Moreover, the interest rates of bank loans, which were the financial sources of retail trade projects, were very high. Also, the lack of large suppliers, the underdevelopment of the local industry hindered the development of the modern form of trade. The lack of development in information technology and telecommunications markets, the lack of specialized staff for establishing a network business were also factors preventing the development of the new model of trade – markets. At that time, companies operating in the IT market could only offer simple solutions for sales points. Often, companies engaged in retail trade tried to develop by independently hiring programmers on their own resources. The incredibly high cost of communication services significantly limited the ability to centralize the management functions of the network business.
However, despite the existing difficulties, the process of forming the first retail sales networks was launched. The first supermarket in the CIS – “Seventh Continent” was opened in Russia in 1994. Two years later, the “Perekrestok” supermarket started its activity. In 1997, market leaders began to expand their networks with 2-4 new supermarkets per year. In Azerbaijan, the first supermarket chain was created by the “Khyal” company located in the central Mashtagha in the 1990s. Although the company could increase the number of markets included in the network up to 30, it could not strengthen its position in the market. Later, the “Almaly” supermarket chain entered the market, serving customers with 40 markets, but this supermarket chain also could not stay in the market.
The same trend was observed in the CIS. Although the first national networks in these countries went bankrupt due to the reasons mentioned above, the subsequent retail trade networks learned from the mistakes of their predecessors and were able to strengthen their positions in the retail turnover.
Decade of Continuous Growth
From 1993 to 2003, under National Leader Heydar Aliyev’s domestic and foreign policies, Azerbaijan gained stability and a strong economic foundation. The national economic development model, emphasizing the essential role of entrepreneurs and private sector participation, rejuvenated all economic sectors. The “State Program for the Development of Small and Medium Enterprises (1997-2000)” marked a new era of national entrepreneurship. President Ilham Aliyev successfully continued these policies, propelling Azerbaijan’s comprehensive growth.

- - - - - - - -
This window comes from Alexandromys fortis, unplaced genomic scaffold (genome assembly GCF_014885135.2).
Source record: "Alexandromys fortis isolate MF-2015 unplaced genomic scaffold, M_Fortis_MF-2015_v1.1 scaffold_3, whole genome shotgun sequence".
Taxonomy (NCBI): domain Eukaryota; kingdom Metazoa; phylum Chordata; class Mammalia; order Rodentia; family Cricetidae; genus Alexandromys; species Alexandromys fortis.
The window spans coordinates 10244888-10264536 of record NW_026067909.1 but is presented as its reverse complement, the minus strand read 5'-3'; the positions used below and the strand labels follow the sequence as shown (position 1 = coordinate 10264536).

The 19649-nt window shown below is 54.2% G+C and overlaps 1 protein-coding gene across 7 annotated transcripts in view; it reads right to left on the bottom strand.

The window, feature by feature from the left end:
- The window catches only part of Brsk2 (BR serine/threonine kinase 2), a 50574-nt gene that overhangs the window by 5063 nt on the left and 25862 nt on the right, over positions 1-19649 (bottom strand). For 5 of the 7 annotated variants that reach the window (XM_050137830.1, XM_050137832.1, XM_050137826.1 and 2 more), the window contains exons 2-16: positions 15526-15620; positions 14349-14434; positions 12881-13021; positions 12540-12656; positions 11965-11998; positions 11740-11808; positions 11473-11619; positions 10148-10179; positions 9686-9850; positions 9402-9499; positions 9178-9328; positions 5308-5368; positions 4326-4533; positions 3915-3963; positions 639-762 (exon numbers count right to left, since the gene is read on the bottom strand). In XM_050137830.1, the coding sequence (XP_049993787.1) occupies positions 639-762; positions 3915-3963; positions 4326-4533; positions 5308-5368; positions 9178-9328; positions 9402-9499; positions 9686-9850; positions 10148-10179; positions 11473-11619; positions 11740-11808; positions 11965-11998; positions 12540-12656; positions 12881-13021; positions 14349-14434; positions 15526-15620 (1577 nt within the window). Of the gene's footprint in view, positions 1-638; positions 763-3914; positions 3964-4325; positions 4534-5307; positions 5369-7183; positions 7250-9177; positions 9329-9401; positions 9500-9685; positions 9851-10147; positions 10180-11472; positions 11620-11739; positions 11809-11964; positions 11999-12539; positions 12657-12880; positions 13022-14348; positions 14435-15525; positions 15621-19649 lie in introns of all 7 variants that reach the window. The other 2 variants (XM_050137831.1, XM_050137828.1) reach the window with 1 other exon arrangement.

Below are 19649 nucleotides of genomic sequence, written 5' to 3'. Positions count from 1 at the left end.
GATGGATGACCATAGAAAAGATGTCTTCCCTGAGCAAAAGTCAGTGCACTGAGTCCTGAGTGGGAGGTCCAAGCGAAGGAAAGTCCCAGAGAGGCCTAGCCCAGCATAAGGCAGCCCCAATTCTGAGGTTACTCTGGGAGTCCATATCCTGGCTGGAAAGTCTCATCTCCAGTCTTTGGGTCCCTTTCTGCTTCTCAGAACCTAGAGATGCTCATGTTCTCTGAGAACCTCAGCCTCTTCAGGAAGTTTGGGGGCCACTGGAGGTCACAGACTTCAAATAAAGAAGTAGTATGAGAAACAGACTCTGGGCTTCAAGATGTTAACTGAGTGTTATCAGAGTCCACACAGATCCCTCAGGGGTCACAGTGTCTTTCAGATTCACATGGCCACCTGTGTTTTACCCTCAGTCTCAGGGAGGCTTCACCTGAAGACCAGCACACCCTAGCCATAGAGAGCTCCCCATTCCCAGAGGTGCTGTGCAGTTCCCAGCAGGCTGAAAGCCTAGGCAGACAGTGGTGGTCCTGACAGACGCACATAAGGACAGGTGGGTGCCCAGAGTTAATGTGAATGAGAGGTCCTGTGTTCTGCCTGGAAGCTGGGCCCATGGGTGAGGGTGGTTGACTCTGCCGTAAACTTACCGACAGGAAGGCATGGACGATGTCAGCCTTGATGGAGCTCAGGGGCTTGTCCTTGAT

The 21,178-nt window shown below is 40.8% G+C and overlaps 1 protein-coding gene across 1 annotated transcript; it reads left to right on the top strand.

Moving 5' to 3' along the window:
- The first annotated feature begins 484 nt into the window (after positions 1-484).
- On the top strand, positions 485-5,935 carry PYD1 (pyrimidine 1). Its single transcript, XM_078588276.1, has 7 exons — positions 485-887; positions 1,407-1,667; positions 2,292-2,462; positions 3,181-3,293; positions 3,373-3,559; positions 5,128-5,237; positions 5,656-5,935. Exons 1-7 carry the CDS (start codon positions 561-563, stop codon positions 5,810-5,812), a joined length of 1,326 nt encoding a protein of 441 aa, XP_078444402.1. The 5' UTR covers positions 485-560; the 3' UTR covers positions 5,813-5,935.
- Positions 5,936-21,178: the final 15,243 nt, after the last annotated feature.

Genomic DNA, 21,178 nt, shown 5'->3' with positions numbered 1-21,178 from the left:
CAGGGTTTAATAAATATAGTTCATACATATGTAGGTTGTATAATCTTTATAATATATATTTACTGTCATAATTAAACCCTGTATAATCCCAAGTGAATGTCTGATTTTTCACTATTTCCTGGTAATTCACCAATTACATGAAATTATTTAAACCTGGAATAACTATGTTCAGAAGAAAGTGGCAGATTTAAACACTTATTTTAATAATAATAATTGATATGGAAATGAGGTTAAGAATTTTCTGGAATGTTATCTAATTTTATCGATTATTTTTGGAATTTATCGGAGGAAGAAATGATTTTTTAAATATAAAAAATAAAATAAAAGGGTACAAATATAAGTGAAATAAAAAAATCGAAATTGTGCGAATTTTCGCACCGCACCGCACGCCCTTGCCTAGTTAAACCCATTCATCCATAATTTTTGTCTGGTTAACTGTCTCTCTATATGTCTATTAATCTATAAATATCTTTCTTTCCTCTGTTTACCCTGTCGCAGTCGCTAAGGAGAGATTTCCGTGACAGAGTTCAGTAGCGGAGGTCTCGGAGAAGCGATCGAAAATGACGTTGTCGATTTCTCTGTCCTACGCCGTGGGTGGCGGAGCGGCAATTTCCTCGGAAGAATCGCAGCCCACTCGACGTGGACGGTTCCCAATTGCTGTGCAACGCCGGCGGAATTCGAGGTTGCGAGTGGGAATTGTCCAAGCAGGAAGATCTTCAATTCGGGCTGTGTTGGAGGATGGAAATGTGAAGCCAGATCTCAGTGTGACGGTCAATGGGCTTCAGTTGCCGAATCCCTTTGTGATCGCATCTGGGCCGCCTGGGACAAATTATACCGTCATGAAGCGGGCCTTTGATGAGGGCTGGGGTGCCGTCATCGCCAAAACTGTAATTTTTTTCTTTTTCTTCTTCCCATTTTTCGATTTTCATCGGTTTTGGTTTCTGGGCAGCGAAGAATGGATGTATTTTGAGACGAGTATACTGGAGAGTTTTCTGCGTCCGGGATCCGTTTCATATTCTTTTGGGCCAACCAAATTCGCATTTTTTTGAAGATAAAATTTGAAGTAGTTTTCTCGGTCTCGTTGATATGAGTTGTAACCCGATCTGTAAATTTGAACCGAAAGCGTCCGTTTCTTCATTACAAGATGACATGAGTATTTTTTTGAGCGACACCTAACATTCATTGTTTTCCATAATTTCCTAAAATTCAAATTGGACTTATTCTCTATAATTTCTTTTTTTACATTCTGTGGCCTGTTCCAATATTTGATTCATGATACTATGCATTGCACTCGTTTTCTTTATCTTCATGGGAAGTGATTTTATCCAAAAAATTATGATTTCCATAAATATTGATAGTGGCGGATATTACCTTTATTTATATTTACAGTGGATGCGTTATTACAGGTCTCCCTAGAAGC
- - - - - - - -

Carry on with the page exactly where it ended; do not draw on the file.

Reforms increased strategic currency reserves, developed the non-oil sector, expanded economic relations, fostered a competitive, export-oriented, innovative economy, and expedited industrialization. Initiatives such as single-window registration for businesses, preferential lending mechanisms for investment projects, and rising nominal incomes stimulated the consumer market, revived retail, and expanded network trade. Consequently, the period 2000-2010 is recognized as the era of supermarket network growth in Azerbaijan, with many current business groups emerging during this time.
In the following years, reducing the number and cost of licenses and permissions, simplifying procedures, applying a single-window principle for goods transit, granting seven-year tax and customs concessions to promote investments, and easing customs procedures for import-export operations all accelerated retail trade development and the expansion of supermarket networks.
Company Name : Araz Supermarket
Contact Person : Elvin Hasanov
Disclaimer: The views, suggestions, and opinions expressed here are the sole responsibility of the experts. No Big Market Buzz journalist was involved in the writing and production of this article.